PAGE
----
I was at work one day and Lawrence borrowed my bicycle and rode downtown. He ran into something and messed it up. He didn't know what to do, so he came back home. I had an old '72 Chevrolet pickup with a manual shift, which he didn't know how to drive that well. He proceeded to get the bicycle, but because he didn't know how to shift gears, he drove it in low gear all the way and messed the transmission up. He got someone with a wrecker to bring my truck back to the house and put it in the same place, and then he wiped out the tracks so I couldn't see that the truck had been moved. He put the bicycle in the trash somewhere, I suppose.

When I went to use the truck the next day, I thought something had just happened to the transmission. Lawrence never said anything about it until years afterward.

So I went from borrowing a bike to destroying it and my dad's pickup. Hmm, I wonder if that was any indication of what the future had in store for me? Anyway, my poor dad thought his bike had been stolen until he read my first book.

My parents had their hands full with three sons. I was in the middle -- it was me, Buddy, and Kim. We struggled a bit financially when I was growing up, but I didn't know too many black families back then who didn't struggle some. But I never left the house hungry. Mom and Dad worked hard to bring us up. Dad had a job in the shipyards at Newport News, and Mom worked low-paying jobs at places like the five-and-dime or the Laundromat. We made out better than most. And if I ever needed some spending money, I'd get creative.

Buddy, my older brother

One time he stole some jeans from Woolworth's. Then he took them back and told them they were too big and he wanted his money back. He got his money!

I'd also borrow money from my mother, buy candy from Happy's Store, and sell it at school for a profit -- sometimes to my brothers. That's why they called me the Candy Man. I'd make out so good I'd lend Mom money so she could go to the movies.

Kim, my younger brother

One day our mother was in our room and Lonnie, who was thirteen or so at the time, said, "Mom, when I become rich, I'm going to buy you a house."

She said, "You don't even want to go to school, how are you going to become rich?"

He said, "Mark my words." We all laughed.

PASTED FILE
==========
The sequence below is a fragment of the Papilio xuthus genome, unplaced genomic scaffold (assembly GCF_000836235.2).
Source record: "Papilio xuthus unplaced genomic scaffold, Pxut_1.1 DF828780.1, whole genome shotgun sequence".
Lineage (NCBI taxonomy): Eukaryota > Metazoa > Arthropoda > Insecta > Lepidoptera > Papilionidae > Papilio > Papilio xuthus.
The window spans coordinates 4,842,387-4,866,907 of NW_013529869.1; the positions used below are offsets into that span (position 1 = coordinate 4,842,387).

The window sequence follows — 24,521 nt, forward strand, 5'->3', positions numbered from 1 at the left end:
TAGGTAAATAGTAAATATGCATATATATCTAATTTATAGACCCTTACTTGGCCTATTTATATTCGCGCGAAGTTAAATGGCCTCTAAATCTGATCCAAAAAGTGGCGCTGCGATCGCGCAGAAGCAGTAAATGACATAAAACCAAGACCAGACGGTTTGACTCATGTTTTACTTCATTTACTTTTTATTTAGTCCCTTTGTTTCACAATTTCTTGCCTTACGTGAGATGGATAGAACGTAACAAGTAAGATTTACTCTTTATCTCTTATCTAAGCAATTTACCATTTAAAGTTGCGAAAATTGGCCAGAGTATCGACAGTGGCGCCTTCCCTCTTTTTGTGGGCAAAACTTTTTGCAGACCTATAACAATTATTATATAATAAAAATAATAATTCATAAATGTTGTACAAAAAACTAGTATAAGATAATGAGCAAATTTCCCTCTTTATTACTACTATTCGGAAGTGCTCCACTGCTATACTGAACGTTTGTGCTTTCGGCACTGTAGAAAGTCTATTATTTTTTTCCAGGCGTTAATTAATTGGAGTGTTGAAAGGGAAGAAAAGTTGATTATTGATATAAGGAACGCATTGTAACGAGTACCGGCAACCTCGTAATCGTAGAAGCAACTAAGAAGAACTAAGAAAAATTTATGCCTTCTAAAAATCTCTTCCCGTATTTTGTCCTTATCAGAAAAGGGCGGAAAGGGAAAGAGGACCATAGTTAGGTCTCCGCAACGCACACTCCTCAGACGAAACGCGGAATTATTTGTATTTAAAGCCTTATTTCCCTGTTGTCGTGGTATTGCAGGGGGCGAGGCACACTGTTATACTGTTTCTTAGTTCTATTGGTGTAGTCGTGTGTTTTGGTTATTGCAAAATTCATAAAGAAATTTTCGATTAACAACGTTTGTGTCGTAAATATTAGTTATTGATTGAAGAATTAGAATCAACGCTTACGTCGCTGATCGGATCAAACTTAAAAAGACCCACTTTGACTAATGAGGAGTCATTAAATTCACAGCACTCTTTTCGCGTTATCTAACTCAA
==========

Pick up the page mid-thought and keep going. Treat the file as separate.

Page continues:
But big was the only way I knew how to dream. It was something I always did with my friends -- D'Fellas. They were my boys and we were tight ...

LT: Over the Edge
Tackling Quarterbacks, Drugs, and a World Beyond Football
. Copyright © by Lawrence Taylor. Reprinted by permission of HarperCollins Publishers, Inc. All rights reserved. Available now wherever books are sold.
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Customer Reviews

Average Rating 4.5
( 4 )
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Sort by: Showing all of 4 Customer Reviews
  • Posted May 5, 2010

    I Also Recommend:

    Way to go Gary Larsen! Entertaining to the max! (Chick Fil A must love your cow characters.)

    The Far Side presents life from a different angle. The animals are in charge and definitely find humans entertaining, but not inspiring. It's too bad the Far Side did not enjoy a longer run. The Far Side present the humans as mere pawns in the wider functioning universe. We humans are not always what we think we are. For me, the Far Side raises many questions about our lives on this planet. Peanuts and Garfield are interesting, but the Far Side requires thought to appreciate the other perspectives to life among all of God's creatures as seen through the eyes of Mr. Larsen.

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  • Posted February 20, 2010

    Very original.


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  • Anonymous

    Posted January 11, 2010

    Far Side Gallery 2

    My son is a high functioning autistic 13 year old. Every night we read as part of his homework. While he loves the eyewitness series of books, he
    wanted something a little lighter. I didn`t realize how much of a sense of humor he has. But he got most of the jokes. So now we read at least 20 pages a night twice a week. It has brought a lot of joy to our evenings. Yee Haa

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  • Anonymous

    Posted February 21, 2010

    No text was provided for this review.